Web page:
The Mystery of Cramond Manse

The Mystery of Cramond Kirk Manse

The main mystery about Cramond Kirk Manse is when was it first built, and what was there before it. And there are lots more mysteries! For example, why is it such an odd shape?

The Manse is where the Minister of the Kirk lives.

It seems likely that there must have been a Manse or some accommodation since there has been a Kirk at Cramond for about 700 years. We know there was a Manse built at the east of the Kirk for the chaplains of the Bishop of Dunkeld, in 1478. At that time, the Bishops were responsible for the Kirk, since it was originally a “mensal church of the Bishops.” (Parish of Cramond, by John P. Wood, 1794, page 73,)

A Manse in Cramond was mentioned in a local guide in 1649. There are no records about it, because thanks to Oliver Cromwell's invasion when all the Kirk’s records were seized, it is impossible to verify this since the records were never retrieved.

We know from a private record in 1683 that funding from the Heritors (the three main local families, the owners of Barnton House, Dalmeny House and Cramond House) had been used to repair the Kirk, Manse and Cramond schoolhouse, since the Heritors were responsible for items such as the Minister’s stipend, the Manse, the schoolmaster's salary, and the upkeep of the relevant buildings.

In 1782, James Bathgate, a local historian, wrote that this earlier Manse on the east side of the Kirk had been pulled down in 1745. (The Sinners of Cramond, by Alison Hanham, 2005, page 209). An extract from a Kirk report on 13 May 1745, stated “The Heritors present, after inspecting the said Manse, gave it as their opinion that the Manse is altogether insufficient in every respect, and that it will be more for the interest of the Heritors to rebuild the same from the foundation than to attempt repairing it.”

A new Manse was built in 1745 by Dr Gilbert Hamilton. He was allowed £83.6s.8d to do so. John P. Wood called this ‘A miserable pittance’! (Parish of Cramond, by John P. Wood, 1794, age 78).

That Georgian building is now the central core of the current Manse. It faced south and consisted mainly of a study, living room, and two spacious and light-filled bedrooms. The kitchen was in the basement and there is still a massive kitchen range in the room which is now the Kirk Office.  There are lots of rooms in the basement – another mystery is what were they all used for?

In this 18th-century sketch of Cramond Manse below, you can see the separate stable and carriage house (which still exist) behind the Manse, and the old schoolhouse on the extreme left. The Manse stood alone surrounded by a great deal of open land, called Glebe land, which the Kirk once owned. This is no longer the case but there is still an extremely attractive Manse garden.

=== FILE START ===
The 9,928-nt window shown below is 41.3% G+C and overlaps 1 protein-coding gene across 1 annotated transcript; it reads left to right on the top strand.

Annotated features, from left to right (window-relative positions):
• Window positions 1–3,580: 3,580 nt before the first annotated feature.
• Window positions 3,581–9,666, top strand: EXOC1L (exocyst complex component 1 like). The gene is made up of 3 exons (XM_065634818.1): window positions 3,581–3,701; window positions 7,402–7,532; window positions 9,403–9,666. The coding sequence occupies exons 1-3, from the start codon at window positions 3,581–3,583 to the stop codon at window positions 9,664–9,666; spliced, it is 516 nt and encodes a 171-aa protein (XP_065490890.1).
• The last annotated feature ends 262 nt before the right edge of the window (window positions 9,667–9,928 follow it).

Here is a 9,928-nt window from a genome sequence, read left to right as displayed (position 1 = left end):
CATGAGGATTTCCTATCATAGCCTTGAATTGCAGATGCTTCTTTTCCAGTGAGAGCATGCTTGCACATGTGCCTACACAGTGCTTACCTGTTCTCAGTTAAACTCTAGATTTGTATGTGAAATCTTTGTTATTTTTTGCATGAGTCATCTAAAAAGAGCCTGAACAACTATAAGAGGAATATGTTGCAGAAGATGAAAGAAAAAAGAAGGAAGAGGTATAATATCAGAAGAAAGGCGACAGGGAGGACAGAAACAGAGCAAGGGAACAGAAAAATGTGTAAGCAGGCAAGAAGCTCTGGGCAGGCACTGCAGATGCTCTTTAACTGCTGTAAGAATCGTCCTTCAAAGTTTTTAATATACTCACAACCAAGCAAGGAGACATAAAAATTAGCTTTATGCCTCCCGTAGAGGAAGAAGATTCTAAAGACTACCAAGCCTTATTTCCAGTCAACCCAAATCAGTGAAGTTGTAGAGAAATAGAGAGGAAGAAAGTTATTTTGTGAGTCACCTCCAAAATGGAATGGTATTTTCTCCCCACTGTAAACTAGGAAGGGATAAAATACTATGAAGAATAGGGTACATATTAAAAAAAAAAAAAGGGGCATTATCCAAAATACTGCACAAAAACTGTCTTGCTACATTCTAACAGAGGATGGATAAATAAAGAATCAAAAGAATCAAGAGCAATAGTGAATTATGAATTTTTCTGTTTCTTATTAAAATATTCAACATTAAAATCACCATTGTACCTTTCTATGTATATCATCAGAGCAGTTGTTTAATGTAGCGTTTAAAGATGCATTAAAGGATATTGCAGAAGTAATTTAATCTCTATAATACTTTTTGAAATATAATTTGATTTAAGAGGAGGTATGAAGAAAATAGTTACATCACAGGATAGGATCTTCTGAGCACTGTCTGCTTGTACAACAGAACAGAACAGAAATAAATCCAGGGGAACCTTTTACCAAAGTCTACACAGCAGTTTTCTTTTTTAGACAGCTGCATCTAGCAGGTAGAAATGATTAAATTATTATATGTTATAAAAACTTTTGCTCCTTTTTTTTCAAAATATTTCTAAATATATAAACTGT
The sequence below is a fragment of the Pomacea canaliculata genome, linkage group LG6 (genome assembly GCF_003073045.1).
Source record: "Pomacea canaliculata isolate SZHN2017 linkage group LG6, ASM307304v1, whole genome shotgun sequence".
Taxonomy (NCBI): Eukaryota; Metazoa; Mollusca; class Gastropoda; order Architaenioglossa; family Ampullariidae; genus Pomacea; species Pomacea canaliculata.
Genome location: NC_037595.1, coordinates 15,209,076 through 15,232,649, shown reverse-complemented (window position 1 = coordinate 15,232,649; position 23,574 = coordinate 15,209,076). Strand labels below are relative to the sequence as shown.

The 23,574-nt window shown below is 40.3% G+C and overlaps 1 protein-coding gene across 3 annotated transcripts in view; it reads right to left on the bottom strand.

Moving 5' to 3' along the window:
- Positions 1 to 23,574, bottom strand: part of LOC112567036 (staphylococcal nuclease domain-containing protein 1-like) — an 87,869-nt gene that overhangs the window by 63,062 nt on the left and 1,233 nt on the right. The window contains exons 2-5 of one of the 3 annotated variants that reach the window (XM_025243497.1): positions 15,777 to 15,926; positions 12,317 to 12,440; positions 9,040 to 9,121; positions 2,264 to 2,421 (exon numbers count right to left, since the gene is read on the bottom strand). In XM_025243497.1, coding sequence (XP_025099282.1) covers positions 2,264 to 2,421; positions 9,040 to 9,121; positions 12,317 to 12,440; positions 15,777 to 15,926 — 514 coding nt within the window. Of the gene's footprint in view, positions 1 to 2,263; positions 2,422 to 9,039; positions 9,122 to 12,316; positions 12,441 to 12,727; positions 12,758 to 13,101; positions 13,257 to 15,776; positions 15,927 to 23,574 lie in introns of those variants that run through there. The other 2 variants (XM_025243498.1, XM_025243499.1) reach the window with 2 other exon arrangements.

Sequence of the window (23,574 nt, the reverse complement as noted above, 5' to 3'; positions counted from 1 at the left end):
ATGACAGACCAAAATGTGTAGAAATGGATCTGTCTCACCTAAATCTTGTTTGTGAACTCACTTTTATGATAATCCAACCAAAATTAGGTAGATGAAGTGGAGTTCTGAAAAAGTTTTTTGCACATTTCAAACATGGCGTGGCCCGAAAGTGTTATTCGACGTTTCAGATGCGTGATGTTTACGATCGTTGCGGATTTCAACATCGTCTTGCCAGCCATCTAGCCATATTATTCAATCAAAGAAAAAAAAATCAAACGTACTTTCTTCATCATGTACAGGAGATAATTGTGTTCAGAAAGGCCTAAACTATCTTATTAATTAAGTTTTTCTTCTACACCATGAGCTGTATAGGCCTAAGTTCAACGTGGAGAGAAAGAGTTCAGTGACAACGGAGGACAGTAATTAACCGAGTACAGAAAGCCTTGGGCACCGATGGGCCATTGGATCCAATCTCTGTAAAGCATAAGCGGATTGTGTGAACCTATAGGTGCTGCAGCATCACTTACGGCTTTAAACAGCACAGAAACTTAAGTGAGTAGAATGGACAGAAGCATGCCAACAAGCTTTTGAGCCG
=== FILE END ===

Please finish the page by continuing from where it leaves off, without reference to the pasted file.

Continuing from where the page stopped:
The first extension to the Manse was built in 1770. It is the two‑storey building on the left of the photo above. It has three windows and faces Cramond Glebe Road. It consists mainly of a living room on the ground floor, one bedroom on the second floor and an attic bedroom, reached by a twisty narrow staircase.

We imagine that the extension may have been built because the then Minister, Reverend Gilbert Hamilton's three daughters, Anne (14), Mary (12), and Susan (9), may have been demanding a bedroom each. There is no reference to the cost of the extension in the records of Presbytery and Heritors, so it is possible that it was an early example of a private finance initiative from the family. Another mystery.

Also we think the original Manse would have had an external staircase - probably similar to the one in Cramond Tower - which was incorporated into the extension. The main staircase in the Manse is still a very tight stone circular staircase, surprising in such a large house.

The Reverend Robert Walker, the skating minister in Raeburn’s famous portrait, lived in the Manse from 1776 to 1784, as Minister of Cramond.[16]

In 1844 the Reverend Walter Colvin, aged 33, came to the Manse. He wasted little time in getting the Manse up to standard. He was then able to report that "The Manse was built in 1745. In consequence of the alterations and improvements which have been made upon it from time to time since then, it is now a very comfortable and commodious dwelling.”

He was a young bridegroom in 1844 when he came to Cramond Kirk. He had 10 children and if you look on the north facing bedroom window (first room on left at the top of the stairs) you will find one of Colvin's sons has etched his initials on one of the small panes of glass!

By 1857, besides his wife and 10 children, he had also acquired a faithful nurse, gardeners and the beadle, housemaid and cook all living in the Manse, so he no doubt felt it was not as roomy as it had seemed on his arrival. Colvin enlisted architect David Bryce (who later designed Fettes College) to draw up plans for the Manse's extension. So a south wing was added in 1857. 

This single storey Victorian addition, on the right of the photo, was built at a cost of £552.7s.1d. It consists of two large, elegant rooms – a dining room and sitting room, connected to the original building by a spacious corridor. These rooms covered up the original entrance to the Manse, which was on the south side - as shown in the early sketch above. The main door is now next to the Minister’s study – very conveniently. Since 1857, there have been no major changes to the Manse.

We are lucky to have such an historic Manse in Cramond!


Margery Naylor

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